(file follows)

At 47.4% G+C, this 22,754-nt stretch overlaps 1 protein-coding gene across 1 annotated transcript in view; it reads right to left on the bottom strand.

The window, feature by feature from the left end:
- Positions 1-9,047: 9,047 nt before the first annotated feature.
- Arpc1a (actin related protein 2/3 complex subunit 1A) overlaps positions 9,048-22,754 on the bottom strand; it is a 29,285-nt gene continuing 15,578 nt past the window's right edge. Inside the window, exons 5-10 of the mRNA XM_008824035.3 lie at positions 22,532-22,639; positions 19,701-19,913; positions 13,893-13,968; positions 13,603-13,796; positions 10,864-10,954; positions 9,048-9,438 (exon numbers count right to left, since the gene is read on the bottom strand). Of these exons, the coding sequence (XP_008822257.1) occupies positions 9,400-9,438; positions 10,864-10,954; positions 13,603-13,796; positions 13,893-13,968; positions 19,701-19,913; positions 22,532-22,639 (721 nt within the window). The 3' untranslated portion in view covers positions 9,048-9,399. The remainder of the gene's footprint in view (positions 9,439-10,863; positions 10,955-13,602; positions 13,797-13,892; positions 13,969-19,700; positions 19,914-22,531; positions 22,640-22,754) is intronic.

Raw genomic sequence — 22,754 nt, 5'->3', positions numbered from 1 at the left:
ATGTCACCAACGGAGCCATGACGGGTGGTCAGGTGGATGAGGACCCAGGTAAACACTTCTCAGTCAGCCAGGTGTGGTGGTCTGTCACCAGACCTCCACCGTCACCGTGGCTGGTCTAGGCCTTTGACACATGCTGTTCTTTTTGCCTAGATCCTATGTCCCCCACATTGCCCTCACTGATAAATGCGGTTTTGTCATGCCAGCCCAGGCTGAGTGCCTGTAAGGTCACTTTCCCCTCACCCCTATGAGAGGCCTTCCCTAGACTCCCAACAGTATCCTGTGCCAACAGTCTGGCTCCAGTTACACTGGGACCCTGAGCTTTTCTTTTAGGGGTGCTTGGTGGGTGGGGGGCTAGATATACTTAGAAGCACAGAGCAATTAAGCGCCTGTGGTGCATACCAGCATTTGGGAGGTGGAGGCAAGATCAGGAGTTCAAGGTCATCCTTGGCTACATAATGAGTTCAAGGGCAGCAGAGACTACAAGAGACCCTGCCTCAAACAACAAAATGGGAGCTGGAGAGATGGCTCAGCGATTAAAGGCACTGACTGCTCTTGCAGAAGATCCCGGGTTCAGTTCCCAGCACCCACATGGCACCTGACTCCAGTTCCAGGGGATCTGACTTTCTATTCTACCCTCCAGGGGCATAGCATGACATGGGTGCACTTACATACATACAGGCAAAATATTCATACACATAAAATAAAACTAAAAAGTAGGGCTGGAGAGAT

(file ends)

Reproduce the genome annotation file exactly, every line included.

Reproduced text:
At 47.4% G+C, this 22,754-nt stretch overlaps 1 protein-coding gene across 1 annotated transcript in view; it reads right to left on the bottom strand.

The window, feature by feature from the left end:
- Positions 1-9,047: 9,047 nt before the first annotated feature.
- Arpc1a (actin related protein 2/3 complex subunit 1A) overlaps positions 9,048-22,754 on the bottom strand; it is a 29,285-nt gene continuing 15,578 nt past the window's right edge. Inside the window, exons 5-10 of the mRNA XM_008824035.3 lie at positions 22,532-22,639; positions 19,701-19,913; positions 13,893-13,968; positions 13,603-13,796; positions 10,864-10,954; positions 9,048-9,438 (exon numbers count right to left, since the gene is read on the bottom strand). Of these exons, the coding sequence (XP_008822257.1) occupies positions 9,400-9,438; positions 10,864-10,954; positions 13,603-13,796; positions 13,893-13,968; positions 19,701-19,913; positions 22,532-22,639 (721 nt within the window). The 3' untranslated portion in view covers positions 9,048-9,399. The remainder of the gene's footprint in view (positions 9,439-10,863; positions 10,955-13,602; positions 13,797-13,892; positions 13,969-19,700; positions 19,914-22,531; positions 22,640-22,754) is intronic.

Raw genomic sequence — 22,754 nt, 5'->3', positions numbered from 1 at the left:
ATGTCACCAACGGAGCCATGACGGGTGGTCAGGTGGATGAGGACCCAGGTAAACACTTCTCAGTCAGCCAGGTGTGGTGGTCTGTCACCAGACCTCCACCGTCACCGTGGCTGGTCTAGGCCTTTGACACATGCTGTTCTTTTTGCCTAGATCCTATGTCCCCCACATTGCCCTCACTGATAAATGCGGTTTTGTCATGCCAGCCCAGGCTGAGTGCCTGTAAGGTCACTTTCCCCTCACCCCTATGAGAGGCCTTCCCTAGACTCCCAACAGTATCCTGTGCCAACAGTCTGGCTCCAGTTACACTGGGACCCTGAGCTTTTCTTTTAGGGGTGCTTGGTGGGTGGGGGGCTAGATATACTTAGAAGCACAGAGCAATTAAGCGCCTGTGGTGCATACCAGCATTTGGGAGGTGGAGGCAAGATCAGGAGTTCAAGGTCATCCTTGGCTACATAATGAGTTCAAGGGCAGCAGAGACTACAAGAGACCCTGCCTCAAACAACAAAATGGGAGCTGGAGAGATGGCTCAGCGATTAAAGGCACTGACTGCTCTTGCAGAAGATCCCGGGTTCAGTTCCCAGCACCCACATGGCACCTGACTCCAGTTCCAGGGGATCTGACTTTCTATTCTACCCTCCAGGGGCATAGCATGACATGGGTGCACTTACATACATACAGGCAAAATATTCATACACATAAAATAAAACTAAAAAGTAGGGCTGGAGAGAT